Home Video Reviews
The story: One evening during a photo shoot, photographer Susumu Hatanaka (Tadao Takashima) and his assistant Yoshito Nishibe (Yu Fujiki) see a strangely-dressed diver emerge from the ocean and then witness a stolen cab with a kidnapped scientist drive off the dock and plunge into the water. Trying to investigate the mysterious events, they cross paths with former Admiral Kosumi (Ken Uehara), now a shipping magnate, and his adopted daughter, Makoto Jinguji (Yoko Fujiyama). Kosumi and Makoto are themselves abducted by a man calling himself Mu Agent 23 (Akihiko Hirata), but the scheme is foiled by Susumu and Yoshito. Shortly thereafter, Kosumi receives a film from the Mu Empire, an Atlantis-like civilization that once dominated the world before it sank beneath the sea centuries ago. In the film, the Mu declare their intent to reconquer the globe, and demand that the nations of the world destroy the only force that poses a threat to their power: a super submarine named Atragon, built in secret by Makato's father Hachiro Jinguji (Jun Tazaki), a legendary World War II submarine captain long believed to be dead. With the aid of one of Jinguji's men, Kosumi, Makato, Susumu, Yoshito and a journalist (Kenji Sahara) travel to the Captain's hidden island base to implore him to use Atragon against the Mu. To their shock, Jinguji refuses; he plans to use Atragon to restore the glory of imperial Japan, and has no interest in a crusade to save the world. When the "journalist" turns out to be a Mu agent who detonates a bomb in Atragon's dock and kidnaps Susumu and Makato, Shinguji realizes the shortsightedness of his thinking and prepares his super-sub for an all-out assault on the Mu Empire and its dreaded monster guardian Manda.
Screenwriter Shinichi Sekizawa adapted Atragon from two sources. The first was the 1899 novel Kaitei Gunkan by Shunro Oshikawa, essentially a Japanese 20,000 Leagues Under the Sea with overt political themes focusing on nationalism in the face of Russian aggression. (Tensions between the two countries would soon spark the Russo-Japanese war.) The second was the illustrated story Kaitei Okaku (The Undersea Kingdom) by Shigeru Komatsuzaki, which dealt with the Mu Empire. (Komatsuzaki worked on the film as a conceptual artist and designed the super-submarine.) According to Ed Godziszewski's article on the making of Atragon published in Japanese Giants # 7, the film was something of a rushed production, with photography commencing on September 15, 1963—only three months before it was released to theaters. In spite of the short schedule, the film looks every bit as polished as Toho's other special effects movies of the period.
Much of the film resembles an old-fashioned serial, with lots of action, futuristic gadgetry and villains bent on world conquest, but the element that makes Atragon truly memorable is the character of Captain Jinguji and the conflict between his values and those of the other protagonists. Jinguji has never stopped fighting World War II; he's the personification of the militarism that dominated Japan during the war years. He's interested only in his country's honor and has no regard for the rest of the world. Kosumi, Makoto and Susumu represent post-war Japan, a country that has had time to reflect and has come to renounce war—an idea that appalls Jinguji. Both Kosumi and Makoto urge Jinguji to take a global perspective; when he clings to his misguided dreams Susumu calls him "a ghost in a rusty armor called patriotism" and Makoto denounces him as being as bad as the Mu.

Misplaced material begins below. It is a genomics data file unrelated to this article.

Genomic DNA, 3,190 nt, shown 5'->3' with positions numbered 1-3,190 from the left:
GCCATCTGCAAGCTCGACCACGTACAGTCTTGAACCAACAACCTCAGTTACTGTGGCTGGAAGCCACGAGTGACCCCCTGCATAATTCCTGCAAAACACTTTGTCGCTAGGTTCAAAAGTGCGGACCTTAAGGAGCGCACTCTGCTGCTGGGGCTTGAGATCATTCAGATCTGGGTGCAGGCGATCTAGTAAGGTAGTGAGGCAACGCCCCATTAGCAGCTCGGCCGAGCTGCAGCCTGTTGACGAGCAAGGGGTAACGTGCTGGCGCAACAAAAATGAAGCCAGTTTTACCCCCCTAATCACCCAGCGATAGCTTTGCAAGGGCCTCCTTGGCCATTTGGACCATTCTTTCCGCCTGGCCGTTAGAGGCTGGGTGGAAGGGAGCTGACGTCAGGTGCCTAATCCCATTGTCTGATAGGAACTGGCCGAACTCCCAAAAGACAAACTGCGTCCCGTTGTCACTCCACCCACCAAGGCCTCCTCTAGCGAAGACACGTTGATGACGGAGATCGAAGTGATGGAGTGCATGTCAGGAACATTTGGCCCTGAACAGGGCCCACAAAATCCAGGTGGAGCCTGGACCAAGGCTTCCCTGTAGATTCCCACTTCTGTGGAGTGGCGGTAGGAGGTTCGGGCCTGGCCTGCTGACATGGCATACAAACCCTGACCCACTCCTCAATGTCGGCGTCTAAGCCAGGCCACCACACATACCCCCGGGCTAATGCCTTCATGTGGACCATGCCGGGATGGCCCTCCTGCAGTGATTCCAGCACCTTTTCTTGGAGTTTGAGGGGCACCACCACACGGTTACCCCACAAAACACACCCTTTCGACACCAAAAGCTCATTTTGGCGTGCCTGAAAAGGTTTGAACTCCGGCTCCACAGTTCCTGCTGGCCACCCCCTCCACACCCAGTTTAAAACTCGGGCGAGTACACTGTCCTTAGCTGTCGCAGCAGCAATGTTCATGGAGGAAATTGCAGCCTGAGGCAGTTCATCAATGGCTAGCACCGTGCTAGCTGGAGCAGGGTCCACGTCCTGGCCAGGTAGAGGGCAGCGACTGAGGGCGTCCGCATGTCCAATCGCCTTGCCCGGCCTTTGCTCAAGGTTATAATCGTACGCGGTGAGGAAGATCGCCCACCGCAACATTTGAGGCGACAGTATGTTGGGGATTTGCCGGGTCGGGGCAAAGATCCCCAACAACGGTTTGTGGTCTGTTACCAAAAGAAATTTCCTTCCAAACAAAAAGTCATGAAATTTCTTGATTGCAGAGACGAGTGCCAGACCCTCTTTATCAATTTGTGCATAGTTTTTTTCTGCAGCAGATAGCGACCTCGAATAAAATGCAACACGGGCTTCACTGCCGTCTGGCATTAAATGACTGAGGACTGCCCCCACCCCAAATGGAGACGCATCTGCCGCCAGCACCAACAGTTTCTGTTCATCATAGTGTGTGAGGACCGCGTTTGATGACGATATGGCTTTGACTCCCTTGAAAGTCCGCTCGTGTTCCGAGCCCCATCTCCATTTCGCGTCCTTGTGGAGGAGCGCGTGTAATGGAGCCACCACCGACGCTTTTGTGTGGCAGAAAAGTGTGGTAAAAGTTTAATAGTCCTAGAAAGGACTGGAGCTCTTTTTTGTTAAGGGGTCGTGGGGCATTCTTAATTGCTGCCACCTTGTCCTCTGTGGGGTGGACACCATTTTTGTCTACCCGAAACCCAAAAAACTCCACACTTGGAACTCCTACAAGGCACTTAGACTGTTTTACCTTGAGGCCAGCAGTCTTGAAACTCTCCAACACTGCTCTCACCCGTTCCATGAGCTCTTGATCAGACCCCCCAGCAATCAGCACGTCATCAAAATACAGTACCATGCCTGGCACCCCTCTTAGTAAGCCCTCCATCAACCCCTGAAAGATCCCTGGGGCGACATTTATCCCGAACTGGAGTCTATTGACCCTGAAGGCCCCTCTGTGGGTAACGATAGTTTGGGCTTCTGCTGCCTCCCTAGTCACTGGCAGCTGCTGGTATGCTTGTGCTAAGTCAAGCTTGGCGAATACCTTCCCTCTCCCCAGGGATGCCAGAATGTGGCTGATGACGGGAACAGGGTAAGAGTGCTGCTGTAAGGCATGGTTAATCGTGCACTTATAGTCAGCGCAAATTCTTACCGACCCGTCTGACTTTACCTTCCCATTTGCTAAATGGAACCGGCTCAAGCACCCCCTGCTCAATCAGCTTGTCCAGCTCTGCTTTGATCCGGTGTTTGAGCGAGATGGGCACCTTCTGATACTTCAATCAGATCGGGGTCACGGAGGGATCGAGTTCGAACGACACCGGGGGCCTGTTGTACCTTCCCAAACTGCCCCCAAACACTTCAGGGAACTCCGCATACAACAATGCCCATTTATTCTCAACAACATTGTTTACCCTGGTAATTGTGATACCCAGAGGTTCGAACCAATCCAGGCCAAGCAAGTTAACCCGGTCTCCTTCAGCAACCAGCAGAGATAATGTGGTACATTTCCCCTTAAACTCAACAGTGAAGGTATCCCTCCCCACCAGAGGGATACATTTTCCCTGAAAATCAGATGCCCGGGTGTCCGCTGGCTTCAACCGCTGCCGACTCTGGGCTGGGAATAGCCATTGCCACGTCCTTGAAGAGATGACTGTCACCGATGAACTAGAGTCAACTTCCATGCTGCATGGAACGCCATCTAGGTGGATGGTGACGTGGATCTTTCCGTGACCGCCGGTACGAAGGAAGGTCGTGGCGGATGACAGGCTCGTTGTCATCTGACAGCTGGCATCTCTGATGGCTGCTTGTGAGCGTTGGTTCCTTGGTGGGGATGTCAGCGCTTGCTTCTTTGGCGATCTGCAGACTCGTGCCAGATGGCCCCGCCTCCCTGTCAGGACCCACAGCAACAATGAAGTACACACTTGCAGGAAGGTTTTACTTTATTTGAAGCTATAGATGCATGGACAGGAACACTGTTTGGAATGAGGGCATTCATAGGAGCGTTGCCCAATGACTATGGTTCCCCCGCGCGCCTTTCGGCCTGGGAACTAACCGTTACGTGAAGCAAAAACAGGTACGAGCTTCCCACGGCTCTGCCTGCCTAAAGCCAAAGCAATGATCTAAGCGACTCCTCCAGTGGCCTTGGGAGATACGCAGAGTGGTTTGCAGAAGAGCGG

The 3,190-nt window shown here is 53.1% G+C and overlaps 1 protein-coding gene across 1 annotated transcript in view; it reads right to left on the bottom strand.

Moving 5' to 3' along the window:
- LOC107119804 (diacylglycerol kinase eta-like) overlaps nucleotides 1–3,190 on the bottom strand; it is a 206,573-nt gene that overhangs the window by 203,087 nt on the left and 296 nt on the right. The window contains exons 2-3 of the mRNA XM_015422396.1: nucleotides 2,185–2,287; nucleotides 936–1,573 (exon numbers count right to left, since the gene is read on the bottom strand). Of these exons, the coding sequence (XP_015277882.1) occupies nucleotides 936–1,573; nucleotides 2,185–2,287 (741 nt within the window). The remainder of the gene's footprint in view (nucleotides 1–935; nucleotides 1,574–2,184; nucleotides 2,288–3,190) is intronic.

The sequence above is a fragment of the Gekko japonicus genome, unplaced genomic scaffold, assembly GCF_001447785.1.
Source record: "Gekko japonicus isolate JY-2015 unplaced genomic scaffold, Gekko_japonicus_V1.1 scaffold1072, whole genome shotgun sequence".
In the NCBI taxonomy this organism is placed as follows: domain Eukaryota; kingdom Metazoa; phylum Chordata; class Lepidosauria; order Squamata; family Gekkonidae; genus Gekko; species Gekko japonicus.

Captain Jinguji's clash with modern values is another variation of a subtext that recurs in many of director Ishiro Honda's science fiction fantasies: the need to set aside differences and work together in a world in which mankind's very survival is at risk due to nuclear weapons, metaphorically represented by a monster, alien invader or some other form of global threat. (Note: Toho's effects films are clearly collaborative efforts and it would be wrong to consider Honda an auteur in the tradition of a Bergman or Fellini, but judging by interviews, this motif reflects his interests.) In Gorath, for example, the threat is symbolized by a planet on a collision course with Earth, and every nation must work together to save humanity. Ghidrah the Three-Headed Monster (San Daikaiju: Chikyu Saidai No Kessen, 1964) contains the silliest iteration of this basic idea: Mothra must convince Godzilla and Rodan to unite to save the Earth against intergalactic invader King Ghidorah. By contrast, Atragon has perhaps the richest development of Honda's favorite theme, since the conflict isn't merely with the aggressive Mu Empire, but with the specter of Japan's own past as represented by Captain Jinguji. Furthermore, the painful reunion of Jinguji with his daughter gives the conflict an emotional aspect generally absent from the kaiju films. If Atragon doesn't entirely succeed as an anti-imperialist film, it's because the super submarine feels like a fantasy of Japanese omnipotence, and we eagerly look forward to seeing it crush Japan's enemies. Honda's desired message may have worked better if the Mu had killed or kidnapped most of Jinguji's men, forcing him to go into battle with an international replacement crew.